PLF argues in Oregon Supreme Court that laws should benefit the public, not cronies

Though occupational licensing laws are often justified in terms of health or safety, studies show that licensing regimes are more often bare attempts by entrenched business interests to protect their market share.  The result of such crony laws is that … Continue reading

Bill to license music therapists in New Jersey refuses to die

Almost a year ago I wrote about a bill pending in the New Jersey legislature that would’ve created an occupational license for music therapists in the state. Fortunately, that bill didn’t make it through the legislature, and the legislative session … Continue reading

PLF challenges Oklahoma law that stifles American Indian artist’s speech and right to earn a living

Peggy Fontenot is an award-winning American Indian photographer and artist, specializing in hand-made beaded jewelry and cultural items. For more than 30 years, Ms. Fontenot has traveled the country to show and sell her American Indian art. Because of Oklahoma’s … Continue reading

New Jersey places a bet on the Constitution

States are not puppets of the federal government, to be manipulated to accomplish whatever policy the federal government might prefer. If they were, both individual liberty and political accountability would be compromised. That’s why our Constitution forbids the feds from … Continue reading

Washington Post publishes op-ed on Arty Vogt’s fight for economic liberty

The Washington Post has published my op-ed regarding our newest Competitor’s Veto lawsuit on behalf of entrepreneur Arty Vogt. As you may remember, Arty owns a moving company based in Virginia, just miles from the West Virginia border. Arty started … Continue reading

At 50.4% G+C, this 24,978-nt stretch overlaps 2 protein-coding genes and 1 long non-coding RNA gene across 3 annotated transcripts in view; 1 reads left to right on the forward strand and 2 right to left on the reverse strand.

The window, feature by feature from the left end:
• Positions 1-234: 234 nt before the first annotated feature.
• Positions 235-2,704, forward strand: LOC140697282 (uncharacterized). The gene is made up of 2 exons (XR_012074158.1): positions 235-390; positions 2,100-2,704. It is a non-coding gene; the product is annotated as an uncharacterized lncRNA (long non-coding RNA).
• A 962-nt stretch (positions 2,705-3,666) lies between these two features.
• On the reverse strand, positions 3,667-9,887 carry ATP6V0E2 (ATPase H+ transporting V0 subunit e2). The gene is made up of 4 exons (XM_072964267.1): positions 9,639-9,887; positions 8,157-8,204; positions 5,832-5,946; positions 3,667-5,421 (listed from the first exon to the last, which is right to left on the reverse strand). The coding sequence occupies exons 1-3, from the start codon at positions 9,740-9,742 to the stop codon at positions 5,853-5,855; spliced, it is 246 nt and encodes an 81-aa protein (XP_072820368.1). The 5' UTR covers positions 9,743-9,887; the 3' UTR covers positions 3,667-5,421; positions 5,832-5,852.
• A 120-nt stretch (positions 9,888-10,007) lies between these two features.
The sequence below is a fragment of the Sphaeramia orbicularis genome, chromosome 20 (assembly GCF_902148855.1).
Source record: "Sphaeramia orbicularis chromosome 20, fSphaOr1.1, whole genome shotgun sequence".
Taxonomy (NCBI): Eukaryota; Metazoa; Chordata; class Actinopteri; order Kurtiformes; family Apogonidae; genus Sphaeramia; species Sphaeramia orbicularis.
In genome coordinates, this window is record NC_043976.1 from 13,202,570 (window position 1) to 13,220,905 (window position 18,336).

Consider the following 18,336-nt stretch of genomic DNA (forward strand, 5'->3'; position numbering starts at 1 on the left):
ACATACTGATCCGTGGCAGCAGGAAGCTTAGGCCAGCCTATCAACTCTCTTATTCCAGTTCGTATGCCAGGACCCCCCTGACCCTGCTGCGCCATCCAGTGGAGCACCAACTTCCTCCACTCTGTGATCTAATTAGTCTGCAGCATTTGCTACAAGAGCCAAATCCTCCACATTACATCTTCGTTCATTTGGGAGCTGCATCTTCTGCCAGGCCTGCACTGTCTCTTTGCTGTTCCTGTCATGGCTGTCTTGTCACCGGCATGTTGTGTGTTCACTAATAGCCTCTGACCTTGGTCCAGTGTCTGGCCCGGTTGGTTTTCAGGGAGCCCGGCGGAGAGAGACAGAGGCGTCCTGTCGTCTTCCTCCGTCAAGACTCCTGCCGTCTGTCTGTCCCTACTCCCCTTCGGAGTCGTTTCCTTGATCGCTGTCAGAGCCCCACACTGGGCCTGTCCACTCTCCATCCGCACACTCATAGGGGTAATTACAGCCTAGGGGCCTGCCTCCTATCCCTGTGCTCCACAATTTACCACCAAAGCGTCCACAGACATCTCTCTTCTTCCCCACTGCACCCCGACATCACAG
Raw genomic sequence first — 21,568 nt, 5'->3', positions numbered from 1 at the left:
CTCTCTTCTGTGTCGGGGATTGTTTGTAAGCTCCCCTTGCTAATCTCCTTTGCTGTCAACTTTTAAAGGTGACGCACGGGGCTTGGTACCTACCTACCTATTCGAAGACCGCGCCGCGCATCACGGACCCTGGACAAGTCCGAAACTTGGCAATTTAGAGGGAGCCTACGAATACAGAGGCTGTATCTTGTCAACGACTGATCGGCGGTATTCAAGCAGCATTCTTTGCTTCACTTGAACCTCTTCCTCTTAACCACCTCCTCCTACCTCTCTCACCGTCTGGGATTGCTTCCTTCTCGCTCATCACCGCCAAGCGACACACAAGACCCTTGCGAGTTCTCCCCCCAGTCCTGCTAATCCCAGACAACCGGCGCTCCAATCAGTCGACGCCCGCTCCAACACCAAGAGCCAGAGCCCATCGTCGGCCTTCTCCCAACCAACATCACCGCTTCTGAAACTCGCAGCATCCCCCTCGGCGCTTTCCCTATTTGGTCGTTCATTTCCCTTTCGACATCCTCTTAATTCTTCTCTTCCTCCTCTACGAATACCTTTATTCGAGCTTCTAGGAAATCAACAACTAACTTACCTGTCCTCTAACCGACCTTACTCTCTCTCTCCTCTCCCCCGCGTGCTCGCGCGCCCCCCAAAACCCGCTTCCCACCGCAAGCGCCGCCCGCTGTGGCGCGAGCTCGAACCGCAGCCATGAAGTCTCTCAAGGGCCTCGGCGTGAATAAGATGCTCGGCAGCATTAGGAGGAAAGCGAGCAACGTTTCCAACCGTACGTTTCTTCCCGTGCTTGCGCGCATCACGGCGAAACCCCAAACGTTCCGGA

California commission recommends major occupational licensing reform

Earlier this month California’s Little Hoover Commission released its report (Jobs for Californians: Strategies to Ease Occupational Licensing Barriers) on occupational licensing in the state. Noting that licensing is often sold as a means to protect consumers while actually serving other … Continue reading

Victory for Nashville property owners and guests

In an important victory for economic liberty and property rights, today, a judge in Nashville, Tennessee agreed that the Nashville Metro Council’s regulations of short-term rentals are unconstitutional. Among other things, the ordinance banned any form of advertising short-term rentals with … Continue reading

Tesla finally challenging Michigan’s anti-competitive direct-sales ban in court

Rather than use independent dealerships, Tesla Motors has fought for years to sell its luxurious, electric vehicles directly to consumers through galleries owned and operated by Tesla. It should come as no surprise, then, that the car dealerships have teamed up … Continue reading

A (mostly) victory when it comes to Alabama spying on your beer habits

Yesterday the Alabama Alcoholic Beverage Control (ABC) Board decided against adopting a creepy rule which would have required craft breweries to record the names, phone numbers, addresses, and birthdays of anyone who purchases craft beer for carryout.  As I detailed … Continue reading

Forbes publishes piece on (yet another) creepy, anti-competitive law

Forbes has published my piece on Alabama’s proposed rule allowing the Alcoholic Beverage Control Board to creep on craft beer consumers.  Although the Board says the rule is a way for it to enforce the state’s rigid controls on how … Continue reading